Drunk yourself from a twelve pack of beer and no food, you called her cell an hour later.  She’d answered on the first ring with a sweet, “Hell-lloo.”

“I only have sex with good-looking guys,” she’d told you. “That son of a –.  It’s always like that, isn’t it?  They’re always like that.  Sex.  Drugs.  Rock-and-roll.  All of them.”

You didn’t follow her train of thought, muddied by wine, or yours, sullied by beer.  But your eyes had lit up.  Your face had brightened.

Unlike now.

Now your face sags, hangdog eyes.  You feel scaly, eyes bulging like a fish’s.  What was it the nerd said in the office last week?  The guy with the letters MISKA-some-shit-or-other on his sweatshirt that casual Friday?

“You’ve got that Innsmouth look going, buddy.”

You had no idea what that had meant.  You didn’t care.  You didn’t care then, and you don’t care now.  Your mouth is hanging open, though, so you can take in big gulps of air.  Mouth-breather.  You roll your


eyes.  Well, you are from Alabama.  That’s what people expect to see.  Mouth-breathers.

You sigh.  Your thoughts are gloomy, pre-winter clouds, roiling like a too-hot November day that presages tornado outbreaks.

You snap out of your daydream when you realize your hands are tingling.  They’re still in the pockets of your jeans. You’d sat down with them like that.  Now you wiggle them out, and the dry skin on your hands finally cracks, and two of your knuckles bleed.  You grip one hand with the other, worried you’ll get blood all over your North Face jacket and people will stare at you later.  Either that, or the coroner will ponder your bloody hands after they fish your body from the waters below.

There isn’t much you can do, is there?  Your mind is numbed by data entry and bad nutrition and subtle musings about madness.

“Do you want to come over?” you had said to Allisa Fuentes that night.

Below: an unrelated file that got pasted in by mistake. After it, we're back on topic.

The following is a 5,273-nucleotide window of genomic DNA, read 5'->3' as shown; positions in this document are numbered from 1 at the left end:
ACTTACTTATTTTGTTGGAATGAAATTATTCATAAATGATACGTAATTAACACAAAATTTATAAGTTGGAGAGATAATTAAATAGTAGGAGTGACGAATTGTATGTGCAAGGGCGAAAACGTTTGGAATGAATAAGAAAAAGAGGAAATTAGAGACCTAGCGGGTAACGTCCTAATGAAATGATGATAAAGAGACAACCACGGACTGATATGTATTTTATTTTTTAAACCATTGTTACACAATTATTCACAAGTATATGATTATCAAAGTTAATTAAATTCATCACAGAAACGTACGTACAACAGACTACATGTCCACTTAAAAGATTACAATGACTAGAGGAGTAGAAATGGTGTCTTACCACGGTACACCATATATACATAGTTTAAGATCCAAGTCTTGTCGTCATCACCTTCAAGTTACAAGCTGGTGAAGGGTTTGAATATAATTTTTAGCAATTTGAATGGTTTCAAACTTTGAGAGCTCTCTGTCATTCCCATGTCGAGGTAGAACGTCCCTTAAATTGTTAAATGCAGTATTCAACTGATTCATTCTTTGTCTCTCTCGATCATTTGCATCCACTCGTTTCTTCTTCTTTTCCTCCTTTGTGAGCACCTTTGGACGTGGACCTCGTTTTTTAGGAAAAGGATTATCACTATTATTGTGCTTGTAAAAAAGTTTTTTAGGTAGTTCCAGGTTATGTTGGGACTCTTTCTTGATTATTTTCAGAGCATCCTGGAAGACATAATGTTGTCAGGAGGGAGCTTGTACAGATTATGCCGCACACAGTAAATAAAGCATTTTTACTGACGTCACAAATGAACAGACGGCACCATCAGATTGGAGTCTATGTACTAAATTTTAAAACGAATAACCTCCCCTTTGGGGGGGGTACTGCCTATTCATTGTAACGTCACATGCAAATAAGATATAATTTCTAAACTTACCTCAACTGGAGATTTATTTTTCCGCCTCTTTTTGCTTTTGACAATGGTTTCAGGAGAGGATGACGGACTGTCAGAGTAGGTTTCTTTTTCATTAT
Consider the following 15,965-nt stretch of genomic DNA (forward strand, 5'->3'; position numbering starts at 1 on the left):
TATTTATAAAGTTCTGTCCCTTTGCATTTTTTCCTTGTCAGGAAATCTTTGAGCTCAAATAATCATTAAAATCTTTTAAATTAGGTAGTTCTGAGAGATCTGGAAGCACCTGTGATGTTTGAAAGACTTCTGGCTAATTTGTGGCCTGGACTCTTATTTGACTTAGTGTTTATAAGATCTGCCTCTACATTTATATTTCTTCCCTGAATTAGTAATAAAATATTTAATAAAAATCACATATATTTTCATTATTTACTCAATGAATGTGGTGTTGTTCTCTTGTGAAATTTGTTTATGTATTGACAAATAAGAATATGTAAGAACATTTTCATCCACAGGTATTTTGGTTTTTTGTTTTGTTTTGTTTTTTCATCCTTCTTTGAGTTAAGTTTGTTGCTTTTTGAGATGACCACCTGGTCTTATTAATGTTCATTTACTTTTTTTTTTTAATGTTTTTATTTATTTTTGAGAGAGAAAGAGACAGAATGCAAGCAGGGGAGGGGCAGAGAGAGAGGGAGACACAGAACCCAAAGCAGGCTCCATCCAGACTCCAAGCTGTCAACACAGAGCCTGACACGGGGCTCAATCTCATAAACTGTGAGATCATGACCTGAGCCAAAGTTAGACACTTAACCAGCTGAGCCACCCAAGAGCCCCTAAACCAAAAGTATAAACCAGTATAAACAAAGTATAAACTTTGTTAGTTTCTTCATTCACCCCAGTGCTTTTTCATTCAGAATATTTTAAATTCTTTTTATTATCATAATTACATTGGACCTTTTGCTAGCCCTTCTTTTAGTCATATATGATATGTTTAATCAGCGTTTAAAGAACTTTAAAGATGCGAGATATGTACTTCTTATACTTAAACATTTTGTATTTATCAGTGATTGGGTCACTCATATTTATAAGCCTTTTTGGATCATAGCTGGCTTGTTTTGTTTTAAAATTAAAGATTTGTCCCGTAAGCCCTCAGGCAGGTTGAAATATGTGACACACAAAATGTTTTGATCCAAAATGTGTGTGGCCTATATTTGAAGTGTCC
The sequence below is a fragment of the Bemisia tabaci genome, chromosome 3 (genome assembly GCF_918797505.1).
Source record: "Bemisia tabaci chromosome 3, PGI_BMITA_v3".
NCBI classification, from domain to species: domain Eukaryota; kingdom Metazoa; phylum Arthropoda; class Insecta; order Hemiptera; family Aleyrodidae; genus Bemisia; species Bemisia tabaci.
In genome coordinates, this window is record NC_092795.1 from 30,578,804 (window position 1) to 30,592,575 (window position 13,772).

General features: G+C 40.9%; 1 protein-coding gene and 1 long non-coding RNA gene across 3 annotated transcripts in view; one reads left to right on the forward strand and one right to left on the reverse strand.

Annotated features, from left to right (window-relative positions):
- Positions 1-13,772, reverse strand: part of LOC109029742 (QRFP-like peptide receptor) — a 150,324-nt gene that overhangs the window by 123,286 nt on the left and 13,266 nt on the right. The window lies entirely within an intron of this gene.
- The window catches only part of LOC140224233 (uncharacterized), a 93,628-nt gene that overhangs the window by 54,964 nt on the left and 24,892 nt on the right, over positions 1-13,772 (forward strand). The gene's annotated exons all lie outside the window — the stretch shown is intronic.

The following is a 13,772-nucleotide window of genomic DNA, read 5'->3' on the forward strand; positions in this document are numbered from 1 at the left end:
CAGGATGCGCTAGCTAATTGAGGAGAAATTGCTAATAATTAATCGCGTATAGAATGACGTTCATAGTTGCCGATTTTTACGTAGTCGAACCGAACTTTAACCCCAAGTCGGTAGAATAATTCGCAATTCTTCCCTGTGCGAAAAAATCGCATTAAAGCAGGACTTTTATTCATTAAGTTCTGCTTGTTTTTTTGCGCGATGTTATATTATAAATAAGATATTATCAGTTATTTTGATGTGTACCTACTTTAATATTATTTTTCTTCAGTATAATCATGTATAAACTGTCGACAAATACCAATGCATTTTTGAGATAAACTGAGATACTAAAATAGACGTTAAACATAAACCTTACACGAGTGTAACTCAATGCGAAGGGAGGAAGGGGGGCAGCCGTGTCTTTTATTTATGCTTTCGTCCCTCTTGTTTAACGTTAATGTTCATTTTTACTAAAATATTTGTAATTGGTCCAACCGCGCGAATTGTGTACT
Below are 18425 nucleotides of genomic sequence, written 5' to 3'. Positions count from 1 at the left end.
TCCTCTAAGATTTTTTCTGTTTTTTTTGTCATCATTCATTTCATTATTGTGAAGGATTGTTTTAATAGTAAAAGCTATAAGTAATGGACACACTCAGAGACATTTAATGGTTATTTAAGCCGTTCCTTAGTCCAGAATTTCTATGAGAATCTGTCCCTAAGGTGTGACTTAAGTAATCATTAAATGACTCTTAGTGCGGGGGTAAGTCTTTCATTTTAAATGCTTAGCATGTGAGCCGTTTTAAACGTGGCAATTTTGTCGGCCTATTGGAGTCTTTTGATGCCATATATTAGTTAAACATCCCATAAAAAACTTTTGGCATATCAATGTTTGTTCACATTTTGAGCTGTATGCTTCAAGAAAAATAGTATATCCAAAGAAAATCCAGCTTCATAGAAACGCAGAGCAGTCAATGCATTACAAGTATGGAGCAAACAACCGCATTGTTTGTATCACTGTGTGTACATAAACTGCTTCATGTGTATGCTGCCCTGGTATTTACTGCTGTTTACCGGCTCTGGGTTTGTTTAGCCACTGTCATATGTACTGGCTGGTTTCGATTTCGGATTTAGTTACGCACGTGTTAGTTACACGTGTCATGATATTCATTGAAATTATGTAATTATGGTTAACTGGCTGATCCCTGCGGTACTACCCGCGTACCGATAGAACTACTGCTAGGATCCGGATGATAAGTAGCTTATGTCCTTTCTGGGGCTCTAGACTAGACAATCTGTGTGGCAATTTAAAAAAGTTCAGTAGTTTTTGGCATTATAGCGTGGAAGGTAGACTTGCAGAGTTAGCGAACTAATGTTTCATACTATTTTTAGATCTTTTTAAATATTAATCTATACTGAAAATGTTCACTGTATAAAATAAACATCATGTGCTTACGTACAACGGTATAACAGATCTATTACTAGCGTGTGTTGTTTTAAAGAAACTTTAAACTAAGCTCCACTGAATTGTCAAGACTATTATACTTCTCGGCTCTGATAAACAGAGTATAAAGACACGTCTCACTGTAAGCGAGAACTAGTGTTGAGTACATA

And Allisa Fuentes, from Santiago de Cuba, where communist revolution had been born, had giggled like a conservative white American schoolgirl of the 1950s.

“Sure!  I’m turning around now, and we can –.”

The phone had gone dead in your hand.  You gawked at it, a stupid grin on your face.  You tried her number again.  You tried it over and over, assuming she just hit a dead spot in coverage.  No signal.

“I’m turning around now, and we can –,” had been Allisa’s last words when, distracted, she lost control of the car, and plunged 1000 feet into the roaring mountain river below.

She was still holding the phone when they found her.  It was her right hand.  You’re looking at your own right hand now.  It’s still bleeding.  And scaly.   It’s the color of a fish.

You stand, roll your head, and shuffle away from the rocky edge of the cliff, wondering if the words “Innsmouth look” have any real meaning.  Maybe they do, but weird crap like that doesn’t matter.  You walk back and get in your car, a high-tech SUV that’d been idling, waiting for you, and when its display lights up, telling you your own cell phone has been detected by its Bluetooth rigging, you grind your teeth, take the phone and sling it as far as you can out the car window, over the bluff.   As you put the car into drive you think you hear the goddamn thing die on the rocks below.  You hope so.  You’re going to pretend you do, anyway.

The End

Copyright © 2013 Alan Keith Parker.  This is a work of fiction.  Any resemblance to actual persons, living or dead, is purely coincidental.

Depression and Fire

Depression burns.  Have you ever looked at somebody was who was zoning out?  Seen a friend or relative completely out of touch?  Been around someone who just wasn’t quite “there,” quite “with it,” or quite lucid?  Ever feel like you’re dealing with somebody in the twilight of his day, and you’ve seen this for a week, maybe two, maybe longer?

Maybe that someone has been you.  Have you sat alone in a darkened room, your face all angles and facets, rigid lines replacing the dimples where your smile should go?


Depression stuns.  It burns.  It rattles the mind.  It takes the very thing that makes you you and turns it into a feral swamp.  Depression makes you empty, dry, fatigued, angry, and nervous.  Your thoughts are scattered around your brain like seeds on rocky earth.  You have no focus, no energy, and no reliable or rational thoughts.  Strangely enough, you’re probably not sad.  But you do hurt.

It hurts bad, doesn’t it?

Depression and its in-bred cousin, anxiety, take their toll on you physically, causing joint pain, muscle aches, frightening chest tightness, dull headaches, throbbing behind the eyes, sleep loss, and makes your ears feel like they’re stopped up.